We aim to incorporate congregants on both sides of the digital divide into our worship services. As many churches do, we offer services streamed on YouTube each week. To foster community, at times we invite parishioners to record themselves reciting the lectionary readings, or to come to the church to be recorded.  For our Christmas pageant, we invited two families to record themselves reading the story of Christ’s birth, with members of each family being assigned roles. Recognizing that we were excluding members of the parish because of the digital divide, we organized a weekly, lay-led Evening Prayer service on Zoom. Our rector helped to prepare a service leaflet that would be easy for participants to follow and could be used week after week. The typeface on the service leaflet was adjusted and enlarged so it would be easier to read. A flyer was created with the Zoom phone number for the service, and the phone number of someone to contact with questions or for technical support. Both the flyer and the service leaflet were mailed to all members of the congregation. Because multiple people speaking simultaneously on Zoom can be distracting, when it is time to pray in unison, Evening Prayer participants are invited to pray together or offered the opportunity to mute themselves if they prefer.

To foster a sense of community and continue with our routine functioning, we host other events on Zoom, too. Some participants join using the video conferencing feature, while others participate by phone. Although it is not fully accessible to all on the digital divide, we rely on Zoom because many people are at least familiar with dialing a phone and responding to automated prompts. We hold weekly Sunday coffee hour, vestry meetings, book clubs, youth group, spiritual formation/development classes, and committee meetings on Zoom. Documents that participants will need for the meeting are emailed, shared on the screen, and mailed in advance to the homes of those with limited technological access/knowledge. This requires additional planning but fosters social equity.

As we did this, we recognized that despite our efforts, members of our parish were still being excluded from our faith community during the pandemic due to the digital divide. These were also typically the most vulnerable members of our parish—the ones who were potentially the most isolated. As St. Paul instructs us in his letter to the Philippians (2:3), we must hold these parishioners close during this time of physical distancing. Staying connected with these members of our parish is critical.

In the third stage of our approach, therefore, we created a network to ensure that all parish members were in regular communication with other members, especially the most vulnerable. Once we started this, we were amazed at the web of connectedness that was alive in our parish. Everyone we contacted was in touch with multiple people on a regular basis, with one parishioner listing more than ten people she communicates with routinely! Realizing that some of our more isolated parishioners may welcome regular contact from more than one congregant, we invited and facilitated those matches.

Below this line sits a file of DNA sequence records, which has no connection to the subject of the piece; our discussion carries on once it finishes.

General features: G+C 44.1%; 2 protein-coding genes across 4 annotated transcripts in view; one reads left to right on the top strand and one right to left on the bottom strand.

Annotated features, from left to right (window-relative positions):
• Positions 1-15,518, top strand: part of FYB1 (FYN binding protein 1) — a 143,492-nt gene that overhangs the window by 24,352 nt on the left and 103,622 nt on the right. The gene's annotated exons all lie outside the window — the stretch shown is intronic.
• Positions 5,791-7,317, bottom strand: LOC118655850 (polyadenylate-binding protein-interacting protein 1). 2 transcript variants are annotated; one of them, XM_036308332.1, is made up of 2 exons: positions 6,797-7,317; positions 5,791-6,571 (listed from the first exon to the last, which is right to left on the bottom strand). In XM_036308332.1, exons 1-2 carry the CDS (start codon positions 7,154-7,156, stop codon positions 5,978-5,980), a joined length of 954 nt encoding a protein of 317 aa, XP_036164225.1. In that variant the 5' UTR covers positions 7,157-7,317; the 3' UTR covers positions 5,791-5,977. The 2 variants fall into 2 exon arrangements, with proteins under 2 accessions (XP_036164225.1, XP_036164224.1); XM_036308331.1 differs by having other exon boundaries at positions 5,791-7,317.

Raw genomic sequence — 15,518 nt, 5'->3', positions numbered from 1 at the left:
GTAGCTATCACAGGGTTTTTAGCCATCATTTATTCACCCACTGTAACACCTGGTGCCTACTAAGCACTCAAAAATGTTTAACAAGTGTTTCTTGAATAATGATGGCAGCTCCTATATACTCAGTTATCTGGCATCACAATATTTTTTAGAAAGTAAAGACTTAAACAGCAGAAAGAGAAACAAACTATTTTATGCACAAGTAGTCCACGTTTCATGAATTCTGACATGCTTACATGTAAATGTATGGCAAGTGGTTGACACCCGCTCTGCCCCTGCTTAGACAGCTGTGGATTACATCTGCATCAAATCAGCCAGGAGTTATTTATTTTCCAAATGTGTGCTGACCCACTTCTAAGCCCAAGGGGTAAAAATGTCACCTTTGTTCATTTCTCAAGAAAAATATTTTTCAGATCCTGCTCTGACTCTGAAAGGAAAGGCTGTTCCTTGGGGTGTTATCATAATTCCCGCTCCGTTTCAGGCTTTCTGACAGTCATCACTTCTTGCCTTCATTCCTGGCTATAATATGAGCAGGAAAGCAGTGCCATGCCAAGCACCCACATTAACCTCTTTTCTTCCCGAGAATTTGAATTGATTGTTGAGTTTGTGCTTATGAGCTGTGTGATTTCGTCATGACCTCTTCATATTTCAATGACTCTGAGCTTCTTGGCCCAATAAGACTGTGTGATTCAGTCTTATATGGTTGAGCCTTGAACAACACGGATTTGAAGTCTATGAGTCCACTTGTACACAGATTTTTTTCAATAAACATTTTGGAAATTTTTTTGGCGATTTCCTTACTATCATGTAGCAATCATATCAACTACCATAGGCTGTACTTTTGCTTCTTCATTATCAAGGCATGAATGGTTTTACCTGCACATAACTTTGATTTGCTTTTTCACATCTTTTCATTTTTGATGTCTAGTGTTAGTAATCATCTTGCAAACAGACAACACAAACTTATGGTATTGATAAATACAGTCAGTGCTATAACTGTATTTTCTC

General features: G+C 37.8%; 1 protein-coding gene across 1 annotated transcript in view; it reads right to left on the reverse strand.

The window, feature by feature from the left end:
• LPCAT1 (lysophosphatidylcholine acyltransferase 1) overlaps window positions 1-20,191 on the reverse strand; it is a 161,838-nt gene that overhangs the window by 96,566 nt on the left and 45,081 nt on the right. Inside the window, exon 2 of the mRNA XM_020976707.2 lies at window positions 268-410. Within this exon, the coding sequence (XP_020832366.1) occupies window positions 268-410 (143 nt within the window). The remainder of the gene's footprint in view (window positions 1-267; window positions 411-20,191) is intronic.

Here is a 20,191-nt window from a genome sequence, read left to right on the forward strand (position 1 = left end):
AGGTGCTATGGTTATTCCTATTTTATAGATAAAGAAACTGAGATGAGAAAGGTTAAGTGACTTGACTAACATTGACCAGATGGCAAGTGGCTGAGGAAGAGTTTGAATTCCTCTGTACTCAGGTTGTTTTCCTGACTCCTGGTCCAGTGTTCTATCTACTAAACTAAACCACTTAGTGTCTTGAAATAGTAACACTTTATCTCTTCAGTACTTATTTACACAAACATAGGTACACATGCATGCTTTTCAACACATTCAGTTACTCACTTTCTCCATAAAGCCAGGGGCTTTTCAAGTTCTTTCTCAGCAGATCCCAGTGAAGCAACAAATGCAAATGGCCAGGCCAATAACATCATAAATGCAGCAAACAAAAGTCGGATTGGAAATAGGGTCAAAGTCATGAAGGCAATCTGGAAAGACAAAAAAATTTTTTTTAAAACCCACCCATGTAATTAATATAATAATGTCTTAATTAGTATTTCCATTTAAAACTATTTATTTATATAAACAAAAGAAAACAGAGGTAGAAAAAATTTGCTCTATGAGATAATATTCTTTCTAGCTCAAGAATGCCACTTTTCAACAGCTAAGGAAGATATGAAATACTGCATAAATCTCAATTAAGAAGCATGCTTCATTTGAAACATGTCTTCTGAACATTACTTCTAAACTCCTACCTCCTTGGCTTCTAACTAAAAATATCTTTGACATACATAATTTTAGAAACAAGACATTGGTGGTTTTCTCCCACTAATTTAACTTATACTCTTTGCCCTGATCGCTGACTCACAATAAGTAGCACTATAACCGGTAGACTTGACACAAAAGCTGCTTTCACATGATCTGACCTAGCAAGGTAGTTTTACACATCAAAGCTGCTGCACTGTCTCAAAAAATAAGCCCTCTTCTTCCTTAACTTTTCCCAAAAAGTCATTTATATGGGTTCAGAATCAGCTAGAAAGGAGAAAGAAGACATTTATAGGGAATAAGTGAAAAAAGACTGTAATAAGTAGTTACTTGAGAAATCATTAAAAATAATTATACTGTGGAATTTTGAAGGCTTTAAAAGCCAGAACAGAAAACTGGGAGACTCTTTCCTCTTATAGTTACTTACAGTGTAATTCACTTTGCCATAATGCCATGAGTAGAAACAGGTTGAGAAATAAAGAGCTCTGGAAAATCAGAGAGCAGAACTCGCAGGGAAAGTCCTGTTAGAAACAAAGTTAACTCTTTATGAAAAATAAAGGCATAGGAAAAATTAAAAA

In addition to fostering communication between congregants, we also reach out to parishioners using methods that do not require technology. We mail special announcements, important information, and issues of Forward Day by Day to all members of the congregation. When sending material that must be returned, we include a self-addressed stamped envelope to alleviate the burden on the recipient of locating a stamp. People have openly expressed how they enjoy receiving this mail.

The digital divide is a social justice issue. Particularly during the pandemic, technology has become a tool to keep us connected, both socially and spiritually. A person’s position on the digital divide has therefore affected their ability to participate in their faith community. We must eradicate the digital divide to foster a more just, connected society, especially as we worship remotely.  We cannot allow gaps based on skin color, financial resources, ability status, or where a person lives to continue.

References

https://www.pewresearch.org/fact-tank/2019/05/31/digital-gap-between-rural-and-nonrural-america-persists/

https://www.pewresearch.org/fact-tank/2019/08/20/smartphones-help-blacks-hispanics-bridge-some-but-not-all-digital-gaps-with-whites/

https://www.pewresearch.org/fact-tank/2017/04/07/disabled-americans-are-less-likely-to-use-technology/

https://www.pewresearch.org/fact-tank/2019/05/07/digital-divide-persists-even-as-lower-income-americans-make-gains-in-tech-adoption